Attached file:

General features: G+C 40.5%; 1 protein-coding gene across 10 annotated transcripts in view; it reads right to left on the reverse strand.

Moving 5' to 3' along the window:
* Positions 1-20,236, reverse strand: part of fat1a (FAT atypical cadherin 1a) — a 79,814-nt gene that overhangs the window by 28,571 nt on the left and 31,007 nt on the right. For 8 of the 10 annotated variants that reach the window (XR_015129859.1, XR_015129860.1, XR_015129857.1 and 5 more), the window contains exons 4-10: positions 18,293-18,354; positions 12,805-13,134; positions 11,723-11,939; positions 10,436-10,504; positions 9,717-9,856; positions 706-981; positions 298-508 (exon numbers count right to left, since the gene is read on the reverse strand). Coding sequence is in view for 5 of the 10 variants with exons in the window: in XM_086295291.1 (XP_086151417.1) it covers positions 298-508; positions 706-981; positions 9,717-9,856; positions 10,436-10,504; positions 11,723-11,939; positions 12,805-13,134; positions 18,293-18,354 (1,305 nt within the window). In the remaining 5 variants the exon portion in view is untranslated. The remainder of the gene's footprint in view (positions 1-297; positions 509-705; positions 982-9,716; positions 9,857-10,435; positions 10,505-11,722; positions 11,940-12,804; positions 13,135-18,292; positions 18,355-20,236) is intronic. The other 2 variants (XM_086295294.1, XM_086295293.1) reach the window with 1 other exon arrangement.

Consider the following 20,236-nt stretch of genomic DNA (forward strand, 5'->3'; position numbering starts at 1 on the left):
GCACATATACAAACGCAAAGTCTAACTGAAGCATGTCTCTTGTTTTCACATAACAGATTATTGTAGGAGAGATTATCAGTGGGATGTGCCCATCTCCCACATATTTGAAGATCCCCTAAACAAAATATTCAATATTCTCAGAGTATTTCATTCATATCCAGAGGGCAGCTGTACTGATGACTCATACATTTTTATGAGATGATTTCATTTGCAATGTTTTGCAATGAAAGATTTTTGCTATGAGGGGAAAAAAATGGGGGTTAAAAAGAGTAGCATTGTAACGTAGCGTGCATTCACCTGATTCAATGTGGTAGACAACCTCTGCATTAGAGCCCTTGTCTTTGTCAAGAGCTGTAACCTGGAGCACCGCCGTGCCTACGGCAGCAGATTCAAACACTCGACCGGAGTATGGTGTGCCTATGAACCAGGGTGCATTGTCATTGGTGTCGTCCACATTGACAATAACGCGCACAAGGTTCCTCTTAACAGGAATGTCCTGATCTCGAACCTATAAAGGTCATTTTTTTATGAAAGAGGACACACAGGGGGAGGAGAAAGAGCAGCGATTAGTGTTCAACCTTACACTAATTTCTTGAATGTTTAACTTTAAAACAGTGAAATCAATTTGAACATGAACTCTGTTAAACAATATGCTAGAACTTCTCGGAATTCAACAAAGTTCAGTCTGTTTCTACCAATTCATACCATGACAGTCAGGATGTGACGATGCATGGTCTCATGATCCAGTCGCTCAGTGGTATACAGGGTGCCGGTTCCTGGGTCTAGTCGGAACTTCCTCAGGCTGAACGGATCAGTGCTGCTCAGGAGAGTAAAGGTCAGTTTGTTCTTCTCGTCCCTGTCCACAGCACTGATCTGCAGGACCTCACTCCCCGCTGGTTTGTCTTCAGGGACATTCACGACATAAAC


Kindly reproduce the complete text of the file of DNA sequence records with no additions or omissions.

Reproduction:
General features: G+C 40.5%; 1 protein-coding gene across 10 annotated transcripts in view; it reads right to left on the reverse strand.

Moving 5' to 3' along the window:
* Positions 1-20,236, reverse strand: part of fat1a (FAT atypical cadherin 1a) — a 79,814-nt gene that overhangs the window by 28,571 nt on the left and 31,007 nt on the right. For 8 of the 10 annotated variants that reach the window (XR_015129859.1, XR_015129860.1, XR_015129857.1 and 5 more), the window contains exons 4-10: positions 18,293-18,354; positions 12,805-13,134; positions 11,723-11,939; positions 10,436-10,504; positions 9,717-9,856; positions 706-981; positions 298-508 (exon numbers count right to left, since the gene is read on the reverse strand). Coding sequence is in view for 5 of the 10 variants with exons in the window: in XM_086295291.1 (XP_086151417.1) it covers positions 298-508; positions 706-981; positions 9,717-9,856; positions 10,436-10,504; positions 11,723-11,939; positions 12,805-13,134; positions 18,293-18,354 (1,305 nt within the window). In the remaining 5 variants the exon portion in view is untranslated. The remainder of the gene's footprint in view (positions 1-297; positions 509-705; positions 982-9,716; positions 9,857-10,435; positions 10,505-11,722; positions 11,940-12,804; positions 13,135-18,292; positions 18,355-20,236) is intronic. The other 2 variants (XM_086295294.1, XM_086295293.1) reach the window with 1 other exon arrangement.

Consider the following 20,236-nt stretch of genomic DNA (forward strand, 5'->3'; position numbering starts at 1 on the left):
GCACATATACAAACGCAAAGTCTAACTGAAGCATGTCTCTTGTTTTCACATAACAGATTATTGTAGGAGAGATTATCAGTGGGATGTGCCCATCTCCCACATATTTGAAGATCCCCTAAACAAAATATTCAATATTCTCAGAGTATTTCATTCATATCCAGAGGGCAGCTGTACTGATGACTCATACATTTTTATGAGATGATTTCATTTGCAATGTTTTGCAATGAAAGATTTTTGCTATGAGGGGAAAAAAATGGGGGTTAAAAAGAGTAGCATTGTAACGTAGCGTGCATTCACCTGATTCAATGTGGTAGACAACCTCTGCATTAGAGCCCTTGTCTTTGTCAAGAGCTGTAACCTGGAGCACCGCCGTGCCTACGGCAGCAGATTCAAACACTCGACCGGAGTATGGTGTGCCTATGAACCAGGGTGCATTGTCATTGGTGTCGTCCACATTGACAATAACGCGCACAAGGTTCCTCTTAACAGGAATGTCCTGATCTCGAACCTATAAAGGTCATTTTTTTATGAAAGAGGACACACAGGGGGAGGAGAAAGAGCAGCGATTAGTGTTCAACCTTACACTAATTTCTTGAATGTTTAACTTTAAAACAGTGAAATCAATTTGAACATGAACTCTGTTAAACAATATGCTAGAACTTCTCGGAATTCAACAAAGTTCAGTCTGTTTCTACCAATTCATACCATGACAGTCAGGATGTGACGATGCATGGTCTCATGATCCAGTCGCTCAGTGGTATACAGGGTGCCGGTTCCTGGGTCTAGTCGGAACTTCCTCAGGCTGAACGGATCAGTGCTGCTCAGGAGAGTAAAGGTCAGTTTGTTCTTCTCGTCCCTGTCCACAGCACTGATCTGCAGGACCTCACTCCCCGCTGGTTTGTCTTCAGGGACATTCACGACATAAAC